Sensors already adorn our homes (smart bulbs that adjust to our presence in a room; thermostats that know our preferences) and our bodies.
Our extremities are playing host to an increasing plethora of sensors including heart rate monitors, fingerprint readers, location sensors and gyroscopes. The advance in the quality and number of these sensors today is cultivating a web that will adapt to our preferences tomorrow.
Imagine never having to come up with a password again. Passwords are an inherently terrible security system. They are guessable and as recent spate of celebrities will tell you, eminently hackable. However, from fingerprint readers to finger-vein scanners, today's enhanced personal security systems are the precursors of tomorrow's adaptive biometric security.
Consider Nymi, which authenticates the wearer using their heart rhythm, so that when you pick up your phone, it automatically recognises it's you and unlocks. The shows of our childhood – Knight Rider, The Jetsons and, more recently, the film Her – have consistently fuelled the 20th century fantasy of artificial intelligence.
Personal assistants that are smart, useful and personal. An adaptive web makes experiences like KITT and Samantha increasingly possible. Connected devices will allow ‘Smart Pins' to follow us from device to device. As digital bubbles collecting all of your data, your Smart Pin securely links all your vital information to the web. So when I want to buy that T-Shirt, my Smart Pin authenticates me and purchases the item in a single tap.
And because connected devices can communicate, my avatar can follow me into the physical world. For instance, if I see a cool gadget on a billboard at Waterloo train station, and approach to find out more, my Smart Pin appears on the sign and asks me if I'd like to buy one. Again: one tap and I'm done.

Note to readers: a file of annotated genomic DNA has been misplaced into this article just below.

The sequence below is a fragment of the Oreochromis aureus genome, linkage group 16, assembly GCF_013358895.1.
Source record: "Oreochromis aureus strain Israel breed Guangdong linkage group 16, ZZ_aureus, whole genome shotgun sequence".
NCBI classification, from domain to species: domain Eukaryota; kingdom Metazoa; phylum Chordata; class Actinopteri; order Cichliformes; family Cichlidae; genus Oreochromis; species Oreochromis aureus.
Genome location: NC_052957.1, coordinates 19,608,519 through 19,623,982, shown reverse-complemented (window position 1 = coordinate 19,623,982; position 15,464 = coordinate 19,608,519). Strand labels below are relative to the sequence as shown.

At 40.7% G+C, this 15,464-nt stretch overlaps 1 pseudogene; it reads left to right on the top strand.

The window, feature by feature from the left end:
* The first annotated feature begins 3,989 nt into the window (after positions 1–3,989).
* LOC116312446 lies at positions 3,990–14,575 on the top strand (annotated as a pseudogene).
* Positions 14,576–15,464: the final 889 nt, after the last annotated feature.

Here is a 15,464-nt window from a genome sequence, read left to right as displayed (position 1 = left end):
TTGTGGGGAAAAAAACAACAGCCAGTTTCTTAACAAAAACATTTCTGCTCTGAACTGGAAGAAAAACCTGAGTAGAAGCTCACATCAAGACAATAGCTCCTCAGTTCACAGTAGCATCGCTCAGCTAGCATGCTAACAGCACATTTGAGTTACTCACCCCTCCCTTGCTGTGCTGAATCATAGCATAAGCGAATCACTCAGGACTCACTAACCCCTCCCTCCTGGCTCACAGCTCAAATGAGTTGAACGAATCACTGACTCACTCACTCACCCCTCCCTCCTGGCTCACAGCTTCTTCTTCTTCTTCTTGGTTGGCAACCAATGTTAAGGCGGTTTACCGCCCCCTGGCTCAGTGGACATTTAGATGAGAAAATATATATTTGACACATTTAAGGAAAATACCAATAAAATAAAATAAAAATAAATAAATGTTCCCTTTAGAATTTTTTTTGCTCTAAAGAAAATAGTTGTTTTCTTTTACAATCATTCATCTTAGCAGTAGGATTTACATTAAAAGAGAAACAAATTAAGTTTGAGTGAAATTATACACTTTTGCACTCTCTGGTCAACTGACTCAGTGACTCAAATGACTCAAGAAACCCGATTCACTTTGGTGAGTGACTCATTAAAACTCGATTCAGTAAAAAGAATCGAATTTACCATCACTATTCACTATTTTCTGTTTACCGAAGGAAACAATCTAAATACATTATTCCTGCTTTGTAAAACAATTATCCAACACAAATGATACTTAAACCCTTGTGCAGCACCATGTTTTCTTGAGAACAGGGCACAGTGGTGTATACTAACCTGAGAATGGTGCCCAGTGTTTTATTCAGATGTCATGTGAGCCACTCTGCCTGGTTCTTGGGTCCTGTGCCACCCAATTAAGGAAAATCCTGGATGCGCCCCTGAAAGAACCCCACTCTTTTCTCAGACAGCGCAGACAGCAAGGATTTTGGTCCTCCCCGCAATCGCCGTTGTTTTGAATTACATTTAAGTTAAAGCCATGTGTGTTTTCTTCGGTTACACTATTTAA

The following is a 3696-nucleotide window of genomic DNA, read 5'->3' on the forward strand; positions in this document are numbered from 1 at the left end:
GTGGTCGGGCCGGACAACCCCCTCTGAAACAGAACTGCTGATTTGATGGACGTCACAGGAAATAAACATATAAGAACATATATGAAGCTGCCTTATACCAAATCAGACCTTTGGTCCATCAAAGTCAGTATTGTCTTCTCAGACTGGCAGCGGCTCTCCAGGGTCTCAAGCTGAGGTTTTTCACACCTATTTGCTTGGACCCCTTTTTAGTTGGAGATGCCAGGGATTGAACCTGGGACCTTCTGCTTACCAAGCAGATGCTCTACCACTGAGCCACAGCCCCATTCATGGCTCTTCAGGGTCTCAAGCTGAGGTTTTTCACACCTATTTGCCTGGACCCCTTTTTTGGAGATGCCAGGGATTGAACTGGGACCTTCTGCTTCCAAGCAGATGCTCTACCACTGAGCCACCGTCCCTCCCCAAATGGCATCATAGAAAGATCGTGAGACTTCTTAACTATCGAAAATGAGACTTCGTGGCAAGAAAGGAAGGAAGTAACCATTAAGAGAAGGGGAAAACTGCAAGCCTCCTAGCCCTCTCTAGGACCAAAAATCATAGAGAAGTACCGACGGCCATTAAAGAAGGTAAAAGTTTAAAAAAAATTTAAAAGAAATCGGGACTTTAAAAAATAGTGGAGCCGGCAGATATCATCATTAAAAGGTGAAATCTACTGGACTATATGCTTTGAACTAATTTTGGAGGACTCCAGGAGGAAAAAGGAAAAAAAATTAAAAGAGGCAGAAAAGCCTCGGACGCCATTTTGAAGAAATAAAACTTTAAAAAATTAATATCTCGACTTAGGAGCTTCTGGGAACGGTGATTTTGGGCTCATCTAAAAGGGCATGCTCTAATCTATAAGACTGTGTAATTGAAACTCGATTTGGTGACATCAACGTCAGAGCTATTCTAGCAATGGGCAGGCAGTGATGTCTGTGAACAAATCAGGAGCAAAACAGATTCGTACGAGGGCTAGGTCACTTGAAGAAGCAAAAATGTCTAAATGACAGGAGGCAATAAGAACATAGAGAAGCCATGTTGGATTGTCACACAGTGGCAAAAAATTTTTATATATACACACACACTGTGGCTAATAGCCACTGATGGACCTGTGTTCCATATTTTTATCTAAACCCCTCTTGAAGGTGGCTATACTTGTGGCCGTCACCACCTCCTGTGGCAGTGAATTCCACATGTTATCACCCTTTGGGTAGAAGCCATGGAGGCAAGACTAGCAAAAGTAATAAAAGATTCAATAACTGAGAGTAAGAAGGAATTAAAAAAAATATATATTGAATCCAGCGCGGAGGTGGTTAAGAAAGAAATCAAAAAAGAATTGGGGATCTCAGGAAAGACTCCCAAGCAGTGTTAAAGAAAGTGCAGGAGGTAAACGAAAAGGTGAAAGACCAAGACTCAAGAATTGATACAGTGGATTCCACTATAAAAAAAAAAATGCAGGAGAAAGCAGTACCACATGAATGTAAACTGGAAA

03. The future is ... invisible
If Google chairman Eric Schmidt and his contemporaries are to be believed, the future of the internet will feel "... seamless. It will just be there. The web will be everything, and it will be nothing. It will be like electricity." When it comes to the web, considering its raw form of fluid 1s and 0s, newfound technologies are set to fulfil the prophecies of Schmidt and co.
A quick search for "future home concepts" will return a flood of visionary suppositions of walls, tables and windows that morph into web-connected touchscreens. However, for Chris Harrison and fellow researchers from Microsoft, this is becoming a reality.
OmniTouch is a "...wearable system that enables graphical, interactive, multitouch input on arbitrary, everyday surfaces." In other words, a wearable projector that can turn any surface into a display. Although a prototype, this technology shows the latent potential for a web that breaks the confines of our devices.
Perhaps most exciting, companies including Google are purportedly looking well beyond Glass and ambient displays. Smart contact lenses have received funded development.
The ability to take the web and implant it into our eyes will revolutionise our understanding of the role of the web in our physical world. Invisible, yet visible simply by opening our eyes. For a scary look at this near reality, watch Eran May-raz and Daniel Lazo's concept video Sight.
The web is just 1s and 0s; what we do with it is up to us. To create the novel experiences of tomorrow, the internet needs people like you: polymaths able to experiment across disciplines to create new experiences that capitalise on the innovations happening at the forefront of our industry today.
Whether we use sleight of hand to make the web feel invisible, bend it to create touchable experiences or morph it to make it adapt to us at all times, the next 9,000 days of the web are in our hands.